ST. LOUIS — Interior Secretary David Bernhardt yesterday designated the site of the 1908 Springfield, Ill., race riot as part of the African American Civil Rights Network.
The Springfield site is where a white mob murdered six African Americans and burned Black homes and businesses — a catalyst for the creation of the NAACP.
Bernhardt later visited Gateway Arch National Park in St. Louis as part of a weeklong tour of national parks as he prepares to implement the Great American Outdoors Act, which was signed into law Aug. 4 (Greenwire, Aug. 4).
In an interview with E&E News, a masked Bernhardt said the African American Civil Rights Network Act, signed by President Trump in 2018 and expanded in a 2019 law, is helping bring attention to events critical to the advancement of civil rights.
The legislation "recognized that the road to the Civil Rights Act was a route that contained many historic points that either are on the verge of being forgotten or just simply are not highlighted," he said.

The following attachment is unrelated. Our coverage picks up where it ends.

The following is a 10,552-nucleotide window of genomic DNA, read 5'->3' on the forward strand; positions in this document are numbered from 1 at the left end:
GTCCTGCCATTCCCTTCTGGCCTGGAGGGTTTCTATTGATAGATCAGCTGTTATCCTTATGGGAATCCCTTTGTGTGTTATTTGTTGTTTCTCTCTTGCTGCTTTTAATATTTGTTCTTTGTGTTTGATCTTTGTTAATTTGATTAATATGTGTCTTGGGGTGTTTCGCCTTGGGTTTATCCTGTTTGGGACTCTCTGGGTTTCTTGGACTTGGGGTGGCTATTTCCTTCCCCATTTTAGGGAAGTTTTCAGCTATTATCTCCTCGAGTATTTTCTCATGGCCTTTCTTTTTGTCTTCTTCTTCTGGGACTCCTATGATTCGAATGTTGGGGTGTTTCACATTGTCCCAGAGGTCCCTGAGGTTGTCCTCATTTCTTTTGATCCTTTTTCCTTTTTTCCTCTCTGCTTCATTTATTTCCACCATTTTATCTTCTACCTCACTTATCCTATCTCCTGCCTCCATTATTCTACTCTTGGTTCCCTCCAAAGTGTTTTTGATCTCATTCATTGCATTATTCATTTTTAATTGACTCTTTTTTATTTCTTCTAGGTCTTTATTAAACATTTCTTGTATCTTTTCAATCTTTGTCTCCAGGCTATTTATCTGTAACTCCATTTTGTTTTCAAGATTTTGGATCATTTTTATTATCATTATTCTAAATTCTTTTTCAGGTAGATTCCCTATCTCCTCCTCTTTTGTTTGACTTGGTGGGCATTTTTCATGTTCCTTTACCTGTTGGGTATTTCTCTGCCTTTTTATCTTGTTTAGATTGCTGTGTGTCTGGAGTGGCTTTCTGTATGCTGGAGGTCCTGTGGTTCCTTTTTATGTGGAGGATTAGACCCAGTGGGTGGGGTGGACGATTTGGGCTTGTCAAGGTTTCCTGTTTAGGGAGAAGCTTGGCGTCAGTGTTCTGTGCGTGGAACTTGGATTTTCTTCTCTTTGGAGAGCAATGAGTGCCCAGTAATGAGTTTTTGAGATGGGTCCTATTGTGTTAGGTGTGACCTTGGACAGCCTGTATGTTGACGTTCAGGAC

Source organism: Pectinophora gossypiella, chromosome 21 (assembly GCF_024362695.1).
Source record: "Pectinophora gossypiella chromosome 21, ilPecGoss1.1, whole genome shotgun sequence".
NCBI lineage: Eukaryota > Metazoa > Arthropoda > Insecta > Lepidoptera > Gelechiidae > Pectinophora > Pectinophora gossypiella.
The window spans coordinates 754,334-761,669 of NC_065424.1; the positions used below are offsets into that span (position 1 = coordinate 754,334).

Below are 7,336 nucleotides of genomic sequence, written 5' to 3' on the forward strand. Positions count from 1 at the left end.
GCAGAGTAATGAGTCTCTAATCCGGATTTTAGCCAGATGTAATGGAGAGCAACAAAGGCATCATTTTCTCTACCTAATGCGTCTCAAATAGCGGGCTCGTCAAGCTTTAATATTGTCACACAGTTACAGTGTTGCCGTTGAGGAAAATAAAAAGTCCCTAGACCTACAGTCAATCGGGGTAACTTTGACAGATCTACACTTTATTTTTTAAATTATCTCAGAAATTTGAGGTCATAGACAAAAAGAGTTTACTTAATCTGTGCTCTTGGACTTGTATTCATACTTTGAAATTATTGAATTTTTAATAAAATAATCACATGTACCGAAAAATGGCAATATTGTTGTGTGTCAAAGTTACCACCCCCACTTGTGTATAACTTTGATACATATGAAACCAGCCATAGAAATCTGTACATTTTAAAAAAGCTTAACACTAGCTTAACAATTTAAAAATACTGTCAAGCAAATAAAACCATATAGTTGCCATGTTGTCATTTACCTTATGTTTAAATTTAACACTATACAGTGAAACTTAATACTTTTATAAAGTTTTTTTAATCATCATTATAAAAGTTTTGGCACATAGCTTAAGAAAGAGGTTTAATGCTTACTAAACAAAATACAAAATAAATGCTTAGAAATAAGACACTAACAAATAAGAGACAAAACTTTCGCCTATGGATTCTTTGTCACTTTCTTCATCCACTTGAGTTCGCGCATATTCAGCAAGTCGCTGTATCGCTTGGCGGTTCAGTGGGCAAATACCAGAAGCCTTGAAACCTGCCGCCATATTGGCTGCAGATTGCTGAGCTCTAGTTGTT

Reps. Rodney Davis (R-Ill.) and Darin LaHood (R-Ill.) and Sen. Tammy Duckworth (D-Ill.) have sought to make the race riot site a national monument.
The Interior Department last year found that the site meets the criteria to be suitable for such designation. Legislation to establish the site as a national monument received a hearing but hasn’t advanced.
Bernhardt said his visits to the Gateway Arch and other national parks this week are aimed at helping inform the work of a newly appointed task force to help implement GAOA. The Gateway Arch visit was also meant to get feedback from parties involved with the park’s $380 million makeover, completed in 2018.
"I wanted to listen to the partners that collaborated on this," he said. "I wanted to visit with the employees because we’re about to do several big projects."
It’s been two months since the Gateway Arch reopened to visitors after being closed in mid-March because of COVID-19.
National parks today are operating in accordance with guidance from the Centers for Disease Control and Prevention and the states, Bernhardt said. "Obviously, we give great deference to states," he said.
The secretary could not provide any data on how many National Park Service employees, in aggregate, have tested positive for the coronavirus. But he insisted that the number is "very, very low."